American Indian religions, North

American Indian religions, North
Religious beliefs and practices of the indigenous peoples of North America.

They are characterized by a conviction that spirit moves through all things, animate and inanimate, and that the living are intimately connected with the souls of the dead. They discover recognizable beings in the natural world of animals, plants, and trees, as well as in natural features such as mountains, lakes, and clouds. Because North American religions were so highly localized, it is impossible to determine how many have existed, and their beliefs have varied widely. Whereas Iroquois elders speak of a perfectly wise and good Creator who planned the universe, the Koyukon envision the creator as Raven, a trickster god who is only one of many powerful spirits. Whereas nearly all Navajo ceremonies are performed on behalf of individuals in response to specific needs, most Pueblo ceremonies are performed communally and scheduled according to the cycles of nature. However, all native North American religions share certain features: ancestral lands and locally sacred spots are important; access to some knowledge is restricted, and initiation is required to acquire it; kinship obligations are central; the oral tradition includes narratives that record human interaction with nonhuman powers; and generosity is a religious act. Contact with Europeans led to development of new religious movements, including the Ghost Dance tradition and the Native American Church. See also Mesoamerican religions.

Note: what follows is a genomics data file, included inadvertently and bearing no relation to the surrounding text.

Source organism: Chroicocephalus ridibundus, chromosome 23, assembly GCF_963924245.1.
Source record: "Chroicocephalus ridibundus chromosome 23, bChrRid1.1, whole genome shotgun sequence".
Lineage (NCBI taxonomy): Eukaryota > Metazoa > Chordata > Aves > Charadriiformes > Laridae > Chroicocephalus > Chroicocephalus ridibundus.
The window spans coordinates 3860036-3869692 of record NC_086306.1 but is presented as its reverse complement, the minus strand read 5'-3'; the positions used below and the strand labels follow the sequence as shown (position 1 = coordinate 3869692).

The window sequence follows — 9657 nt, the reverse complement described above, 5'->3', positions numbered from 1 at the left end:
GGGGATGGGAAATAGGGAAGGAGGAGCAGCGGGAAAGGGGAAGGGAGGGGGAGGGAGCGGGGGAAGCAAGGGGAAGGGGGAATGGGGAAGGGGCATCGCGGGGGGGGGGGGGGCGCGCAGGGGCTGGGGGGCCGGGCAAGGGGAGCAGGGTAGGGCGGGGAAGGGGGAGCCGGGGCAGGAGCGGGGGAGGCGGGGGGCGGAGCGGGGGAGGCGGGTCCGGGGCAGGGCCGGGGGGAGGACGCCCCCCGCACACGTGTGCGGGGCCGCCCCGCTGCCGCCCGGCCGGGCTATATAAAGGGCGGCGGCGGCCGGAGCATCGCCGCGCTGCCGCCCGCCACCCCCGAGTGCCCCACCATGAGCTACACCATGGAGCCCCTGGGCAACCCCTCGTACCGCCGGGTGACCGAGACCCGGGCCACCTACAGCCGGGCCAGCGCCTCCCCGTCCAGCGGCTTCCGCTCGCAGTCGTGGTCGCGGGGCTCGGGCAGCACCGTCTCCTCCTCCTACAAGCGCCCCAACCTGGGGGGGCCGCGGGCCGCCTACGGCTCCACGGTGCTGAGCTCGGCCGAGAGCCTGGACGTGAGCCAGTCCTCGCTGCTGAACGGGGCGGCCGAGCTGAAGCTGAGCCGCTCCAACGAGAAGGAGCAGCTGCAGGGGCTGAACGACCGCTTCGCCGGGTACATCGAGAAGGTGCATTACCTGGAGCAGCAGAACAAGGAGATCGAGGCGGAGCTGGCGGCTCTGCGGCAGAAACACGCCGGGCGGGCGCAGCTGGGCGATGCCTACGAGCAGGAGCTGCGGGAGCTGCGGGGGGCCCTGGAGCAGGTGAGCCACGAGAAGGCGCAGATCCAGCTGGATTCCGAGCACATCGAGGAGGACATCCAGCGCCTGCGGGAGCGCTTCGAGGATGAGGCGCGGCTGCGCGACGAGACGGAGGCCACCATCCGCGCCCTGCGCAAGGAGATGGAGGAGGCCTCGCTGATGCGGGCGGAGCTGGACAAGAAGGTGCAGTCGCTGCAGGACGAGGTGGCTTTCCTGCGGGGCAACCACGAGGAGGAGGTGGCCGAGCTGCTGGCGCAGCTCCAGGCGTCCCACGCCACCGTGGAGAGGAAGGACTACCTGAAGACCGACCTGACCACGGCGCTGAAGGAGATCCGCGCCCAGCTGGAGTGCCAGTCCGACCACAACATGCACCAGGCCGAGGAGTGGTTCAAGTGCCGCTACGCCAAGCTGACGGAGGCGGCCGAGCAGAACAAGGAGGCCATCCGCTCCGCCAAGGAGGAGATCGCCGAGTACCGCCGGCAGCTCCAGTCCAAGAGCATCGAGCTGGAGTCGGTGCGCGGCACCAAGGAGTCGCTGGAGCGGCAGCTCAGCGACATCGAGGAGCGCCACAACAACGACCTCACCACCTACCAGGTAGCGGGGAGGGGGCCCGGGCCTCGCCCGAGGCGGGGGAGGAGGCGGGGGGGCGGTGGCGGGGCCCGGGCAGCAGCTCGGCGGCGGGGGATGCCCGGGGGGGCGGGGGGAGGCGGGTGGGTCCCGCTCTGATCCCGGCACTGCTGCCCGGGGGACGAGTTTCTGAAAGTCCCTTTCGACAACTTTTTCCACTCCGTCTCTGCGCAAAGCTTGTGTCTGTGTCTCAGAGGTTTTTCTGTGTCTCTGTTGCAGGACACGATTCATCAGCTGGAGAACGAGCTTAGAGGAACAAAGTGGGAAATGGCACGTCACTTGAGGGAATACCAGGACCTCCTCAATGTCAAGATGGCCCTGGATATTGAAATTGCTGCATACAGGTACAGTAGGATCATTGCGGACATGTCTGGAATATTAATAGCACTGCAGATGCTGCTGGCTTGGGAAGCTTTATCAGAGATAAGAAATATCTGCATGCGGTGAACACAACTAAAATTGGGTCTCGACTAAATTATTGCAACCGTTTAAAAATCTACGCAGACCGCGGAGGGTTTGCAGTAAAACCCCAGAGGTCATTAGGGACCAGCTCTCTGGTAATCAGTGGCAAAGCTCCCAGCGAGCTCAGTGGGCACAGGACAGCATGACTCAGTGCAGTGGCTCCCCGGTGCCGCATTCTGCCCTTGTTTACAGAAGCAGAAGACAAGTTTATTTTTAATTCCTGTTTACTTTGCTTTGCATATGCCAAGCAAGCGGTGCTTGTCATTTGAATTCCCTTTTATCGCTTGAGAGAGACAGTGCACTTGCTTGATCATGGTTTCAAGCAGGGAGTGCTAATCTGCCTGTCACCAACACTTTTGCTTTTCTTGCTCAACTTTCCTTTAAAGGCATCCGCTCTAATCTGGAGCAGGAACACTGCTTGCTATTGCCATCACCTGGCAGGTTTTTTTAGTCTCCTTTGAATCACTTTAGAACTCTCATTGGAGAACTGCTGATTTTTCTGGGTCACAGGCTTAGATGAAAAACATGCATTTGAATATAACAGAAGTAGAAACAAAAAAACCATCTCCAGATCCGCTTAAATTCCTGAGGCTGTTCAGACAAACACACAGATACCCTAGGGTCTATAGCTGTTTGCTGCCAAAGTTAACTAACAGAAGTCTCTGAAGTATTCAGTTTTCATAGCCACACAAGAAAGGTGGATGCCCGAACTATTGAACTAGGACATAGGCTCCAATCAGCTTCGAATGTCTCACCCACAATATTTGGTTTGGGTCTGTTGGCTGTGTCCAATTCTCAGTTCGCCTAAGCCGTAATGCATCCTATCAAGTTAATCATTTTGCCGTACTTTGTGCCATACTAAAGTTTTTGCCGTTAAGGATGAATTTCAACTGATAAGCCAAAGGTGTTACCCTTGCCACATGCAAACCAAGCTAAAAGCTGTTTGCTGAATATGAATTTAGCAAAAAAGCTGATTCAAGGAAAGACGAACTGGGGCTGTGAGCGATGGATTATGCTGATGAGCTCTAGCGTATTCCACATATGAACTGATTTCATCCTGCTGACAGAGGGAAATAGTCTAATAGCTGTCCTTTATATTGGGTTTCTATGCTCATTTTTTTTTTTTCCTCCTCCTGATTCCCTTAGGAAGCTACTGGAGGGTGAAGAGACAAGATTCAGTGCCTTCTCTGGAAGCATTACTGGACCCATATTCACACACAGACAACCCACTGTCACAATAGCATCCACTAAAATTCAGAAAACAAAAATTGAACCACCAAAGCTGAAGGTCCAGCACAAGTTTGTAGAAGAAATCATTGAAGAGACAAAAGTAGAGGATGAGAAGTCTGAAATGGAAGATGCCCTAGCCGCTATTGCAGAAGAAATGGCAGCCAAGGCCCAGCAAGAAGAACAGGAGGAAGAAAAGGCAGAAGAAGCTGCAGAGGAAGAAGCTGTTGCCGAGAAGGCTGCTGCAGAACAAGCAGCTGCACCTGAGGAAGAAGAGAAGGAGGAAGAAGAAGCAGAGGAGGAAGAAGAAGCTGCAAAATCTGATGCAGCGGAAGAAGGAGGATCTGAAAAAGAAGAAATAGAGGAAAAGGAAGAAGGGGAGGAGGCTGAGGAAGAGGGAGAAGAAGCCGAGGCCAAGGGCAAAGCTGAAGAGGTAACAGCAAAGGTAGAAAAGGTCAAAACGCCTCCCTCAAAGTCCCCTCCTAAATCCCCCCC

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Universalium. 2010.

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